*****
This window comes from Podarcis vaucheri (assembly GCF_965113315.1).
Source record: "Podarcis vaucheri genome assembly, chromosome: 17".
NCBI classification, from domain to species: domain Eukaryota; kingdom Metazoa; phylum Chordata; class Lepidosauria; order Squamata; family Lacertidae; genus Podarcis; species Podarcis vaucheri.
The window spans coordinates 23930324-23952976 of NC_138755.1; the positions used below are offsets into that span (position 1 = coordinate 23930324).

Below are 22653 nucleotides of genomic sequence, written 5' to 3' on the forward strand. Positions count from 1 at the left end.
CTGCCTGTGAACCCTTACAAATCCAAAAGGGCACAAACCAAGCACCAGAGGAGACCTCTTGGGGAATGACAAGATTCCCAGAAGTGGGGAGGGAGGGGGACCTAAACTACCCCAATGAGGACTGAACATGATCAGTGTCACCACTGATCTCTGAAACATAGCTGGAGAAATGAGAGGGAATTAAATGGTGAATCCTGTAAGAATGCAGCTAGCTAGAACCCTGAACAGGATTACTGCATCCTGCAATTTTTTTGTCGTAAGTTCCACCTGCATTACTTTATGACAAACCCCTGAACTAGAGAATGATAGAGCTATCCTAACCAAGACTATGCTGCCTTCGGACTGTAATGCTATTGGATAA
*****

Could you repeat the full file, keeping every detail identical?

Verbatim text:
This window comes from Podarcis vaucheri (assembly GCF_965113315.1).
Source record: "Podarcis vaucheri genome assembly, chromosome: 17".
NCBI classification, from domain to species: domain Eukaryota; kingdom Metazoa; phylum Chordata; class Lepidosauria; order Squamata; family Lacertidae; genus Podarcis; species Podarcis vaucheri.
The window spans coordinates 23930324-23952976 of NC_138755.1; the positions used below are offsets into that span (position 1 = coordinate 23930324).

Below are 22653 nucleotides of genomic sequence, written 5' to 3' on the forward strand. Positions count from 1 at the left end.
CTGCCTGTGAACCCTTACAAATCCAAAAGGGCACAAACCAAGCACCAGAGGAGACCTCTTGGGGAATGACAAGATTCCCAGAAGTGGGGAGGGAGGGGGACCTAAACTACCCCAATGAGGACTGAACATGATCAGTGTCACCACTGATCTCTGAAACATAGCTGGAGAAATGAGAGGGAATTAAATGGTGAATCCTGTAAGAATGCAGCTAGCTAGAACCCTGAACAGGATTACTGCATCCTGCAATTTTTTTGTCGTAAGTTCCACCTGCATTACTTTATGACAAACCCCTGAACTAGAGAATGATAGAGCTATCCTAACCAAGACTATGCTGCCTTCGGACTGTAATGCTATTGGATAA